I don't know if @TimberTim
will get back to us about his book recommendation, so I did a little research of my own. To remind you, all of the books on Project Gutenberg are in the public domain, free for anyone to download, copy, share, read, and use.
Here is a search of woodworking books on Project Gutenberg:
The first two books in the list were downloaded the most times, but I was not interested:
* The Mechanical Properties of Wood by Samuel J. Record
This book is a very academic presentation of the properties of wood. It is full of formulas, charts and tables of the results of all kinds of testing to determine breaking points, etc. There is good information here about wood and its properties, but this book is drier than sawdust. I prefer the online wood database for this sort of information, although the book dives very deep.
Recommended Alternate: The online Wood Database - https://www.wood-database.com
* Woodworking Tools 1600-1900 by Peter C. Welsh
This was written in 1966 by Peter C. Welsh, a curator at the Smithsonian. It is a US government publication. It reviews the evolution of woodworking hand tools. If you are interested in old hand tools, this book might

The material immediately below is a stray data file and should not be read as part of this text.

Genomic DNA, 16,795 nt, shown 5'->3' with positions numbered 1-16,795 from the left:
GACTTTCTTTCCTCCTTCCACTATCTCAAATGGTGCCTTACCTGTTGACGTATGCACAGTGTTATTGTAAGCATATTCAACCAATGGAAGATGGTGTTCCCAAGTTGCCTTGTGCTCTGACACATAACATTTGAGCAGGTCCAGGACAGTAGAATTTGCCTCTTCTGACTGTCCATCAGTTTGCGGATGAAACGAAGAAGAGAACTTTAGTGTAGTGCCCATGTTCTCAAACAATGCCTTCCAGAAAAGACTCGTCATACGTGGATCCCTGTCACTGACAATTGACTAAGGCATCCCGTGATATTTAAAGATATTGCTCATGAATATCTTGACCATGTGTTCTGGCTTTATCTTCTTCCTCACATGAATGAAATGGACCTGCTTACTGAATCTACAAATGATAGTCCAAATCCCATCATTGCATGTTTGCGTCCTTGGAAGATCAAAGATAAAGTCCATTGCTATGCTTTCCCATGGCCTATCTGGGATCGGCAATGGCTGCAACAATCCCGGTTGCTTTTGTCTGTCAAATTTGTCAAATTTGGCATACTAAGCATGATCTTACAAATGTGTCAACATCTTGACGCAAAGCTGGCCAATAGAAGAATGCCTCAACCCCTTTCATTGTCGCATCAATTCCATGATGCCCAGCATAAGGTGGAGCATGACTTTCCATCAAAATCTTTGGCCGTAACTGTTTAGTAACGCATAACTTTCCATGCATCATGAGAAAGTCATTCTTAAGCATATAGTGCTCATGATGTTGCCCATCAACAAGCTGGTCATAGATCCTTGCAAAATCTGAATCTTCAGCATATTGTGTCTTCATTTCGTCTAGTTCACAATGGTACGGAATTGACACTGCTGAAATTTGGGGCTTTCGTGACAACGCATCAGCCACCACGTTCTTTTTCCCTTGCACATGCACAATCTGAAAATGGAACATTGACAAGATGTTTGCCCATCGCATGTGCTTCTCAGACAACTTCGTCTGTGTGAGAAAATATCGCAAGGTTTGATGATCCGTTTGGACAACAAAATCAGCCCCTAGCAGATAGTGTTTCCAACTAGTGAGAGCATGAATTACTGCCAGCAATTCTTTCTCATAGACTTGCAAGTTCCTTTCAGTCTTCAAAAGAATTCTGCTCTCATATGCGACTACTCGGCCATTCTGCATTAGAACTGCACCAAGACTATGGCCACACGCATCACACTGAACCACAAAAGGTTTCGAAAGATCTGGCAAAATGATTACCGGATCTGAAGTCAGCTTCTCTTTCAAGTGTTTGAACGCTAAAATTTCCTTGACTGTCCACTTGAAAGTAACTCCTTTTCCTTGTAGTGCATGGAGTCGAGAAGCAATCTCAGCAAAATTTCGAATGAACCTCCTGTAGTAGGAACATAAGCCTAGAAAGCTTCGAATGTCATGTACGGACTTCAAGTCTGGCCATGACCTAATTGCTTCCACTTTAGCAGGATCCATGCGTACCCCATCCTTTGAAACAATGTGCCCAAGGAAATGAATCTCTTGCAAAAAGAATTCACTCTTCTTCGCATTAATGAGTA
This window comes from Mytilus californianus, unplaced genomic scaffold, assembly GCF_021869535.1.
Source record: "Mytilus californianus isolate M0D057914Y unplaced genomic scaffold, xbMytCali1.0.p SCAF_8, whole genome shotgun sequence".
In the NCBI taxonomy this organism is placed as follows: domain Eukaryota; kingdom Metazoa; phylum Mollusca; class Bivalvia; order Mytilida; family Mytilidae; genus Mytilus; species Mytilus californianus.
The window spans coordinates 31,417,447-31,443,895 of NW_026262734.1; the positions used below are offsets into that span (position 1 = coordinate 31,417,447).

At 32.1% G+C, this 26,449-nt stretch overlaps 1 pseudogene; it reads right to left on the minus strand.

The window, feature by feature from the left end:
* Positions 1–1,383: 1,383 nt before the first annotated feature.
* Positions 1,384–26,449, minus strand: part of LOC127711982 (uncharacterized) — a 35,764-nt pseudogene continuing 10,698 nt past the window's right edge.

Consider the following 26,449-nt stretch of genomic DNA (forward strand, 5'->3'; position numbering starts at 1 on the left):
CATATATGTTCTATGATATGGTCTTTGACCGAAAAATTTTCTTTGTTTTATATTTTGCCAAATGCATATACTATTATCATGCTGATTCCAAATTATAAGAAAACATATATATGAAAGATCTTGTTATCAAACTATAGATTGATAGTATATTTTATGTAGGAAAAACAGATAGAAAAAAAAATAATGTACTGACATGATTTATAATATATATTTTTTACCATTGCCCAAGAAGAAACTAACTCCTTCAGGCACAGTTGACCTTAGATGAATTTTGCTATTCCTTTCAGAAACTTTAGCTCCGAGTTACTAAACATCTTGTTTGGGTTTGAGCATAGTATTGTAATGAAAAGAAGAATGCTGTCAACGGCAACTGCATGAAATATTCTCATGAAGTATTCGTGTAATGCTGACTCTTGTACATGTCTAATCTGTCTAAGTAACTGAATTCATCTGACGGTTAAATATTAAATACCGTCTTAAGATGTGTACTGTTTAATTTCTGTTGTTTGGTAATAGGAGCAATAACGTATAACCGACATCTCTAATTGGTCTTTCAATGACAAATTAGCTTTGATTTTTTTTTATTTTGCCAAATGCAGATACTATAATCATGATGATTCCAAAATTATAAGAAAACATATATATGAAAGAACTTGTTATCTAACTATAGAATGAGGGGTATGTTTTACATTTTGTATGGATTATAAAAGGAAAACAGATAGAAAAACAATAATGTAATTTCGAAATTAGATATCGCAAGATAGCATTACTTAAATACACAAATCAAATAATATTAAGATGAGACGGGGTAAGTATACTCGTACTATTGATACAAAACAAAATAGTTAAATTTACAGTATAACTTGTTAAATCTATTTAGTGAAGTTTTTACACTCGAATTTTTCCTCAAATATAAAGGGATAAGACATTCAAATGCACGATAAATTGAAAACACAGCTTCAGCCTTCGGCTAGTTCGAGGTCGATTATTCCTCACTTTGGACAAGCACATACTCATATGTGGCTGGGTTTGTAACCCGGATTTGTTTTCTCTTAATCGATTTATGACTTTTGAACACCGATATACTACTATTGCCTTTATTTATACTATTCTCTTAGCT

be for you. It is a history of changes in hand tool design, not a guide on how to use the hand tools you have.
This book is the one I am betting that TimberTim wanted to recommend, but it is just a guess, nothing more:
* RECOMMENDED: Woodwork Joints: How They Are Set Out, How Made and Where Used. by William Fairham
This is the first book in the list that really caught my interest. It has excellent illustrations of various woodworking joints that we use today. Written in 1920 (but with two later illustrations up to 1929), it would be just as good if it had a 2019 copyright. Nothing in it would look unfamiliar to any of us, other than the fact that they expect hand tools, and we have the option to make the same joints with power tools.
Look at the search link above, and see if any of the other woodworking books on Project Gutenberg might interest you. The price is right. :-)